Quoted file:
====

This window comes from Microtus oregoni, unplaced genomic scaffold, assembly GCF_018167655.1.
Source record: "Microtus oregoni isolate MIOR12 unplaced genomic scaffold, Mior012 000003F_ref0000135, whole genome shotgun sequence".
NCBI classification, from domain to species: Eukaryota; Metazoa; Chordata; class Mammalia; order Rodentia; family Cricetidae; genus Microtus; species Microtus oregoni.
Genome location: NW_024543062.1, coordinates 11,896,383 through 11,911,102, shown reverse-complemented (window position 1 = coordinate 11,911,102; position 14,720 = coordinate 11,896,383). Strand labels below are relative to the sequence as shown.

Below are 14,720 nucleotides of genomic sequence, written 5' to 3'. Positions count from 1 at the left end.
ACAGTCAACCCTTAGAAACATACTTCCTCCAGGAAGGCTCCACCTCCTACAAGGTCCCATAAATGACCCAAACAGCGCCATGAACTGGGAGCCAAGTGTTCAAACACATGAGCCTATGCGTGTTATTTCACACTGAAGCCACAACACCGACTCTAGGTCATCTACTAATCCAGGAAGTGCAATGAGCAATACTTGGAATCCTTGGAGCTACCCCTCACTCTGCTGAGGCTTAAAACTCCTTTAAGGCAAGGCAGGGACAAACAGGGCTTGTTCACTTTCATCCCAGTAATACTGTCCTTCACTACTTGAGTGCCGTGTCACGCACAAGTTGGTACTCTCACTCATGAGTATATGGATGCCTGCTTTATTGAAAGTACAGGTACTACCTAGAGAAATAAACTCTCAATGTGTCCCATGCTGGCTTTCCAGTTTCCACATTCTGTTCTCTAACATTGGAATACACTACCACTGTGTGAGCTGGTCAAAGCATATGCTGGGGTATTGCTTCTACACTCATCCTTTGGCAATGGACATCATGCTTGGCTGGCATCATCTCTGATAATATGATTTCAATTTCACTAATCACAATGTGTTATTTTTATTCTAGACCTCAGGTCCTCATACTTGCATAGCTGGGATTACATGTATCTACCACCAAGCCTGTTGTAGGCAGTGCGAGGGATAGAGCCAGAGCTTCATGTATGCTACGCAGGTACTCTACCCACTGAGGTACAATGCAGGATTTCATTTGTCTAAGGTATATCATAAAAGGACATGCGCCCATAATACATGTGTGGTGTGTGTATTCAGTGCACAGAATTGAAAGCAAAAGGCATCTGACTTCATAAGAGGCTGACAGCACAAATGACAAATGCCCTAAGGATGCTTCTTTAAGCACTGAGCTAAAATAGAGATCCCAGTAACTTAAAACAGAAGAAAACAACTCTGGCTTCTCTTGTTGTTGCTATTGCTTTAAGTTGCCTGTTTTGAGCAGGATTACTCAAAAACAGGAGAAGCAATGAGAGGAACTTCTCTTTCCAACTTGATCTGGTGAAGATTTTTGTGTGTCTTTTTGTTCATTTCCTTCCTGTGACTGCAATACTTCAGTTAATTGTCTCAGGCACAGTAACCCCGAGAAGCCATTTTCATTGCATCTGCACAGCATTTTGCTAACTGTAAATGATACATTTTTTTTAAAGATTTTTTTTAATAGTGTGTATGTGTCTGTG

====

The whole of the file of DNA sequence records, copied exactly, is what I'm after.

This window comes from Microtus oregoni, unplaced genomic scaffold, assembly GCF_018167655.1.
Source record: "Microtus oregoni isolate MIOR12 unplaced genomic scaffold, Mior012 000003F_ref0000135, whole genome shotgun sequence".
NCBI classification, from domain to species: Eukaryota; Metazoa; Chordata; class Mammalia; order Rodentia; family Cricetidae; genus Microtus; species Microtus oregoni.
Genome location: NW_024543062.1, coordinates 11,896,383 through 11,911,102, shown reverse-complemented (window position 1 = coordinate 11,911,102; position 14,720 = coordinate 11,896,383). Strand labels below are relative to the sequence as shown.

Below are 14,720 nucleotides of genomic sequence, written 5' to 3'. Positions count from 1 at the left end.
ACAGTCAACCCTTAGAAACATACTTCCTCCAGGAAGGCTCCACCTCCTACAAGGTCCCATAAATGACCCAAACAGCGCCATGAACTGGGAGCCAAGTGTTCAAACACATGAGCCTATGCGTGTTATTTCACACTGAAGCCACAACACCGACTCTAGGTCATCTACTAATCCAGGAAGTGCAATGAGCAATACTTGGAATCCTTGGAGCTACCCCTCACTCTGCTGAGGCTTAAAACTCCTTTAAGGCAAGGCAGGGACAAACAGGGCTTGTTCACTTTCATCCCAGTAATACTGTCCTTCACTACTTGAGTGCCGTGTCACGCACAAGTTGGTACTCTCACTCATGAGTATATGGATGCCTGCTTTATTGAAAGTACAGGTACTACCTAGAGAAATAAACTCTCAATGTGTCCCATGCTGGCTTTCCAGTTTCCACATTCTGTTCTCTAACATTGGAATACACTACCACTGTGTGAGCTGGTCAAAGCATATGCTGGGGTATTGCTTCTACACTCATCCTTTGGCAATGGACATCATGCTTGGCTGGCATCATCTCTGATAATATGATTTCAATTTCACTAATCACAATGTGTTATTTTTATTCTAGACCTCAGGTCCTCATACTTGCATAGCTGGGATTACATGTATCTACCACCAAGCCTGTTGTAGGCAGTGCGAGGGATAGAGCCAGAGCTTCATGTATGCTACGCAGGTACTCTACCCACTGAGGTACAATGCAGGATTTCATTTGTCTAAGGTATATCATAAAAGGACATGCGCCCATAATACATGTGTGGTGTGTGTATTCAGTGCACAGAATTGAAAGCAAAAGGCATCTGACTTCATAAGAGGCTGACAGCACAAATGACAAATGCCCTAAGGATGCTTCTTTAAGCACTGAGCTAAAATAGAGATCCCAGTAACTTAAAACAGAAGAAAACAACTCTGGCTTCTCTTGTTGTTGCTATTGCTTTAAGTTGCCTGTTTTGAGCAGGATTACTCAAAAACAGGAGAAGCAATGAGAGGAACTTCTCTTTCCAACTTGATCTGGTGAAGATTTTTGTGTGTCTTTTTGTTCATTTCCTTCCTGTGACTGCAATACTTCAGTTAATTGTCTCAGGCACAGTAACCCCGAGAAGCCATTTTCATTGCATCTGCACAGCATTTTGCTAACTGTAAATGATACATTTTTTTTAAAGATTTTTTTTAATAGTGTGTATGTGTCTGTG